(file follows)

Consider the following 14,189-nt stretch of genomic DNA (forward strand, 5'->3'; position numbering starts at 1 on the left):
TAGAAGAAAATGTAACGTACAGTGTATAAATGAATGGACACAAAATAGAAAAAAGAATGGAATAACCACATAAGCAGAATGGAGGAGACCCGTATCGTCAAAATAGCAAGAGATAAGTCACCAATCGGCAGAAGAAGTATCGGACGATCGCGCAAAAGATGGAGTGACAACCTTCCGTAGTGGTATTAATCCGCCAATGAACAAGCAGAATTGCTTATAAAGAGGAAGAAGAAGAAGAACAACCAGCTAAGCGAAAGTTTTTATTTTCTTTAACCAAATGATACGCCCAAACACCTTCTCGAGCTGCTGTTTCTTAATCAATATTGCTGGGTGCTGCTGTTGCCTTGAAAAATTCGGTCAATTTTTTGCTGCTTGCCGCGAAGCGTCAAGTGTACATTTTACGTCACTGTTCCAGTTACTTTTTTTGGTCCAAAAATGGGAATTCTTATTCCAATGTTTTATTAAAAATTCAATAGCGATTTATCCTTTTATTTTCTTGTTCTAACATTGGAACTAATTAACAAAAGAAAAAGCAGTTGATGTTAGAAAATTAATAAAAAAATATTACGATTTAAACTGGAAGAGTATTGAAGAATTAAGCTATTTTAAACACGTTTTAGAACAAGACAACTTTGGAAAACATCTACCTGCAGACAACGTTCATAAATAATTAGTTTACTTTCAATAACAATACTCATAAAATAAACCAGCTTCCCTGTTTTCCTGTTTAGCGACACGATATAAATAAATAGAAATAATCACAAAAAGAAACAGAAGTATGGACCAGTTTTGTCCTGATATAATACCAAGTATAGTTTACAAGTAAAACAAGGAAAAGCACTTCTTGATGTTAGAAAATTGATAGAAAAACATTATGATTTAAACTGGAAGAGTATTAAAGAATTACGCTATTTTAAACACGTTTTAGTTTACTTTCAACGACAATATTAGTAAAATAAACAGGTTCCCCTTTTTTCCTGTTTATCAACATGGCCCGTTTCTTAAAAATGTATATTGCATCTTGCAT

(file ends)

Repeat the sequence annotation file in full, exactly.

Consider the following 14,189-nt stretch of genomic DNA (forward strand, 5'->3'; position numbering starts at 1 on the left):
TAGAAGAAAATGTAACGTACAGTGTATAAATGAATGGACACAAAATAGAAAAAAGAATGGAATAACCACATAAGCAGAATGGAGGAGACCCGTATCGTCAAAATAGCAAGAGATAAGTCACCAATCGGCAGAAGAAGTATCGGACGATCGCGCAAAAGATGGAGTGACAACCTTCCGTAGTGGTATTAATCCGCCAATGAACAAGCAGAATTGCTTATAAAGAGGAAGAAGAAGAAGAACAACCAGCTAAGCGAAAGTTTTTATTTTCTTTAACCAAATGATACGCCCAAACACCTTCTCGAGCTGCTGTTTCTTAATCAATATTGCTGGGTGCTGCTGTTGCCTTGAAAAATTCGGTCAATTTTTTGCTGCTTGCCGCGAAGCGTCAAGTGTACATTTTACGTCACTGTTCCAGTTACTTTTTTTGGTCCAAAAATGGGAATTCTTATTCCAATGTTTTATTAAAAATTCAATAGCGATTTATCCTTTTATTTTCTTGTTCTAACATTGGAACTAATTAACAAAAGAAAAAGCAGTTGATGTTAGAAAATTAATAAAAAAATATTACGATTTAAACTGGAAGAGTATTGAAGAATTAAGCTATTTTAAACACGTTTTAGAACAAGACAACTTTGGAAAACATCTACCTGCAGACAACGTTCATAAATAATTAGTTTACTTTCAATAACAATACTCATAAAATAAACCAGCTTCCCTGTTTTCCTGTTTAGCGACACGATATAAATAAATAGAAATAATCACAAAAAGAAACAGAAGTATGGACCAGTTTTGTCCTGATATAATACCAAGTATAGTTTACAAGTAAAACAAGGAAAAGCACTTCTTGATGTTAGAAAATTGATAGAAAAACATTATGATTTAAACTGGAAGAGTATTAAAGAATTACGCTATTTTAAACACGTTTTAGTTTACTTTCAACGACAATATTAGTAAAATAAACAGGTTCCCCTTTTTTCCTGTTTATCAACATGGCCCGTTTCTTAAAAATGTATATTGCATCTTGCAT